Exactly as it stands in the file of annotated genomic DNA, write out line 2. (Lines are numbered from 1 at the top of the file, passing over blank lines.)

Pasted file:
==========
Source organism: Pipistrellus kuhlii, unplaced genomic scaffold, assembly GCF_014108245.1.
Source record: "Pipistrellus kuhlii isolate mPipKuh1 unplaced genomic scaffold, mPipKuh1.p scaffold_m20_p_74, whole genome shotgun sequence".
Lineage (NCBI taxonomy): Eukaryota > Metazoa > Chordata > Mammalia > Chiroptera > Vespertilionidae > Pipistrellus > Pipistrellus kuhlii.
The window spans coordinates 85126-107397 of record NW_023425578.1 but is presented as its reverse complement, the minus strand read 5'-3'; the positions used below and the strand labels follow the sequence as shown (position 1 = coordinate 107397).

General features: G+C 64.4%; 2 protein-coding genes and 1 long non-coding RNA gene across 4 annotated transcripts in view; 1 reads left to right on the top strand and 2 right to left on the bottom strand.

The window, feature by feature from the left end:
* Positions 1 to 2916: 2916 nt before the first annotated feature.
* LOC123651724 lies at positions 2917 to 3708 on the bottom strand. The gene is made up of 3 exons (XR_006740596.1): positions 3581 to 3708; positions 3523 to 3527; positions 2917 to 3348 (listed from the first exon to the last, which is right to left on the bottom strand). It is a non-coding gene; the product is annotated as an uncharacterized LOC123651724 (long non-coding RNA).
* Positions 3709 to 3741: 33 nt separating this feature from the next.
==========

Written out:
Source record: "Pipistrellus kuhlii isolate mPipKuh1 unplaced genomic scaffold, mPipKuh1.p scaffold_m20_p_74, whole genome shotgun sequence".